In the hope of making a game that does justice to the legendary Akira Toriyama shonen, we have seen many things attempted thus far, with the good times from the Budokai Tenkaichi saga for PlayStation 2 long gone (a series that was able to strike a nice balance between story and combat that hasn't been paralleled until the recent Xenoverse). Now comes the turn of Dragon Ball Z: Extreme Butoden, a game that might look small, but still has plenty of things to say.
This 3DS exclusive is the work of the fighting experts at Arc System Works, a studio that had already worked on Nintendo platforms in the form of Dragon Ball titles, specifically Supersonic Warriors and its sequel. Those titles were hampered by the limitations of the platforms on which they were released on (Game Boy Advance and Nintendo DS), although in both cases the results showed some really nice ideas and plenty of potential. Now, with Dragon Ball Z: Extreme Butoden, the developers have been allowed more room to let their creativity shine.
From an aesthetic point of view the game doesn't venture into the realm of 3D, and instead goes all in on the cartoon sprites typical of traditional fighting games such as Street Fighter II, and the entry it is most similar to, if we start digging into the past, would be the legendary Dragon Ball Z: Ultimate Battle 22 on PSOne. To its credit, we must say that the combat system is much more polished this time around.
In fact, it is the single strongest part of the game. It's not a system meant to compete with the bigwigs, but it delivers more than we had expected of it. For example, all the combos are based on the same combination of buttons, but each character is different enough so it doesn't get boring. Freezer is a fighter who puts more weight on ranged attacks, the opposite is true for Bardock or Broly, two giants you better keep your distance from.
In this sense Dragon Ball Z: Extreme Butoden can be really fun. Arc System Works hasn't messed around with life bars; there is one, the fights are short, and you have to give it your all and tackle them without reservation. If the opponent actually pushes back it can result in very eye-catching battles in which you feel as though you are in the middle of a real Dragon Ball duel. There is a flaw though; the vast majority of the time the opponent barely offers a challenge.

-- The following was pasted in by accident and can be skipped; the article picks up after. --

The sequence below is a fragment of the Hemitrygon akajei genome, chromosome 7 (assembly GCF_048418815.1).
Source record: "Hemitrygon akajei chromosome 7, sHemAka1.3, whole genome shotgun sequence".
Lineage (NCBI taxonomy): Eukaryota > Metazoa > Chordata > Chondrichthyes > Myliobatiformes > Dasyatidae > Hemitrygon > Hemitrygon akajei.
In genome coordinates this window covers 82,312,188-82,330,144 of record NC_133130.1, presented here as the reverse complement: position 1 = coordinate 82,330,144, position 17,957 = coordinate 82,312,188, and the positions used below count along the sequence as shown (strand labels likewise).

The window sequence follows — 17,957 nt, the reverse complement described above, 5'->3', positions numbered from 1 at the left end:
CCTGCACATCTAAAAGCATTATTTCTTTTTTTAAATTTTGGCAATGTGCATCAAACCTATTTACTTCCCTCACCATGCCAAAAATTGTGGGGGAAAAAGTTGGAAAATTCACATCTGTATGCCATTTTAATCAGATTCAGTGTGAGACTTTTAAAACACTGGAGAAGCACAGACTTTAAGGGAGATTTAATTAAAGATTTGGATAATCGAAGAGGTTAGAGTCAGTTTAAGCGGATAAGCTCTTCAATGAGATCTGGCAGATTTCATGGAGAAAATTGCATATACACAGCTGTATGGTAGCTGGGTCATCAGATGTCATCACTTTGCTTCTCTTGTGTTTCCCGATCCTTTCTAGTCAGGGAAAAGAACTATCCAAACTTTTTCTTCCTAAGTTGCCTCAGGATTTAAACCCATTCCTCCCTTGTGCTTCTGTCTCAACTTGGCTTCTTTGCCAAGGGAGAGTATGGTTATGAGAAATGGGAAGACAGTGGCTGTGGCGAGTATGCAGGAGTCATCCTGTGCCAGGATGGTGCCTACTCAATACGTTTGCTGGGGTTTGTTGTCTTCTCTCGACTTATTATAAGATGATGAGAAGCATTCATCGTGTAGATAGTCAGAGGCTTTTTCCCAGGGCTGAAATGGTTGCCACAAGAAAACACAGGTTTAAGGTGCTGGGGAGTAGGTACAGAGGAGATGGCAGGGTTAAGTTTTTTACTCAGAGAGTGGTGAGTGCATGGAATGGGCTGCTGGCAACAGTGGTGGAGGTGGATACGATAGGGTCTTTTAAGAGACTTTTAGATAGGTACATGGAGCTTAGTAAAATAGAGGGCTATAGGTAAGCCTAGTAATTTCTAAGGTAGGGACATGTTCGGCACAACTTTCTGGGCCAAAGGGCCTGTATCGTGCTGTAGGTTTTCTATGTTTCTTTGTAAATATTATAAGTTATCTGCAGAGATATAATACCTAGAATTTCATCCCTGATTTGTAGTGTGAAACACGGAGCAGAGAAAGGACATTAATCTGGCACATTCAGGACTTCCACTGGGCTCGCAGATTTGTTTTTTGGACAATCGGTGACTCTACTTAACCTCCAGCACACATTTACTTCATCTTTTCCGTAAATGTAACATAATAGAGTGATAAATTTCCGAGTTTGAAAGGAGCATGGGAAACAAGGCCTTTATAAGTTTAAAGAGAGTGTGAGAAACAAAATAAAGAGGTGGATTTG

This lightweight challenge is because the game has only three levels of difficulty, of which the first two are extremely simple. We did a test whereby we showed the game to someone not overly familiar with fighting games, and without even commenting on how the controls work or offering guidance, he won comfortably on normal mode. The AI barely stands up even on the hardest difficulty during the last stretch of the story; we really missed sweating blood like we do with the best fighting games.
Dragon Ball Z: Extreme Butoden has two main elements featuring plot and story content: Z Story and Adventure Mode. The first is divided into seven sections, each containing ten missions where we experience different characters pulled from the Dragon Ball series. In some cases we relive the original story (though it's not that fleshed out here), in others it is reinterpreted, and in a few we're given a brand new story.
As for the Adventure Mode, we're dropped into different stages Budokai-style, but with very few complications: you arrive, you win, you advance. The hook - and tricky part - of these battles is that they hide some very juicy bonuses that are achieved only by getting the S rank in battle, which is especially difficult in this game. The reward is Z aids; power-ups used by various characters in the Dragon Ball story that can be deployed in battle.
Our feelings are mixed after trying the twenty-four characters that come with the European version, and completing all of the modes in just seven hours. On the one hand we must praise the good work of Arc System Works when conceiving such a simple yet solid combat system, one that will surely provide good online fighting. On the other hand, we missed detail and depth in the single-player game. It's a good fighter for those wanting one on Nintendo's handheld, but it would have been much better if it was longer and more difficult.
The full potential of Dragon Ball Z: Extreme Butoden will only be realised when there's other players in the mix, where we can fight with up to three characters per side and with the Z aid offering challenging and entertaining battles. This is a decent game for fans, but we would have liked to have seen a bit more.